The race is on in Greater Des Moines to win approval for a state economic development program approved by the Iowa Legislature with one project in mind: a future convention center hotel in downtown Des Moines.
A developer has been chosen for what is expected to be a 450-room convention hotel just southwest of the Iowa Events Center.
The city of Des Moines, Mortenson Development Inc. of Minneapolis, Des Moines Redevelopment Co. and the Downtown Community Alliance will begin work soon to have the area declared an Iowa Reinvestment Act district under a competitive process in which the Iowa Economic Development Authority will decide the winners and losers. Projects must cost at least $10 million and they must be of a "unique nature," at least under the consideration of the IEDA board.
The downtown Des Moines hotel could face competition from a project being proposed for another hot development location, this one in West Des Moines.
Developer William Spencer owns about 260 acres at the southeast corner of what will be a fancy diverging diamond interchange that will be under construction later this year at Interstate 80 and the Alice's Road/105th Street corridor linking Waukee and West Des Moines. That corridor is expected to generate several billion dollars in commercial and residential development.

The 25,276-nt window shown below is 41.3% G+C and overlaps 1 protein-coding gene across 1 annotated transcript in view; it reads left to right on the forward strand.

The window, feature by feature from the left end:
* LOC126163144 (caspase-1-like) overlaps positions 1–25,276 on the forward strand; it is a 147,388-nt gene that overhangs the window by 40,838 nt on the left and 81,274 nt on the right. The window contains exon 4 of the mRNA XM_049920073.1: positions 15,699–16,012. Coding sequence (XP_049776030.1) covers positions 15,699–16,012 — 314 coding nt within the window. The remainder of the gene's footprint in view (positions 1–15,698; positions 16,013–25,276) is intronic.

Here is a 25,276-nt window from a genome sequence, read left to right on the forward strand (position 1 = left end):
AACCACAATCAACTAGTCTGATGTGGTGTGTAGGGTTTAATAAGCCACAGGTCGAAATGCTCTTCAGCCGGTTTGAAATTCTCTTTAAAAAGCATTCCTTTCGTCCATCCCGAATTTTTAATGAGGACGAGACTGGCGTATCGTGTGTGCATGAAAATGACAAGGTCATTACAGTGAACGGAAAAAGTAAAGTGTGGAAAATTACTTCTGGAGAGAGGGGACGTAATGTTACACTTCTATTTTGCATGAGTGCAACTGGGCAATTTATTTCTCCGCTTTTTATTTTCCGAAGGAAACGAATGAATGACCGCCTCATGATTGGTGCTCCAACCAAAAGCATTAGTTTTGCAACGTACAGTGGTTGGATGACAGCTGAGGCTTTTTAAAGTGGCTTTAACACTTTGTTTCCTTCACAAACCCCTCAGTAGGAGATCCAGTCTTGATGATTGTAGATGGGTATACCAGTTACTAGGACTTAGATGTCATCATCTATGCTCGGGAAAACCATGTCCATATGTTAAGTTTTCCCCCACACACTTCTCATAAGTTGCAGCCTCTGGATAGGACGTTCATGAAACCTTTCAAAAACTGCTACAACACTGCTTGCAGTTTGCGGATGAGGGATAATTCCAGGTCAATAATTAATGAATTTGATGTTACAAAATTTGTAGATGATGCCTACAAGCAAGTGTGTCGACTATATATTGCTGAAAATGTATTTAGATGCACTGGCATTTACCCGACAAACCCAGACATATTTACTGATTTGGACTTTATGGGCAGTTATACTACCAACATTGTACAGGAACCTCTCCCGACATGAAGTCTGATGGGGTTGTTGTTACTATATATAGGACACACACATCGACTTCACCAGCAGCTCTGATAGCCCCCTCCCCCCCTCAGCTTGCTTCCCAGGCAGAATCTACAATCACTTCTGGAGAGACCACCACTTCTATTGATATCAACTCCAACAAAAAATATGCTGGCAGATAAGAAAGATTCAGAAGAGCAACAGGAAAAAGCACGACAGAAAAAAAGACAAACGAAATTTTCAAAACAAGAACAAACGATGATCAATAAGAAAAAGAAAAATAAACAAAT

Spencer has asked the West Des Moines City Council to approve his application to have a section of that land designated as a reinvestment district so that he can build a convention center hotel and retail center that would sidle up to an indoor recreational facility and outdoor baseball and soccer fields. The development, called We Compete SportsPlex at Pavilion Park, is a project that Spencer has kicked around for several years while awaiting approval for the Interstate 80 interchange to be constructed.
Spencer could not be reached for comment today.
West Des Moines City Manager Greg Sparks said the developer is aware that he will be competing for the designation and ultimate funding boost in which a portion of sales tax and hotel/motel tax revenues generated by the project would be pumped back into the district.
If his application fails, Spencer will spread out the various construction phases for the development, Sparks said.
Under the state law, the reinvestment districts cannot be larger than 25 acres. Pre-applications are due between March 1 and March 15.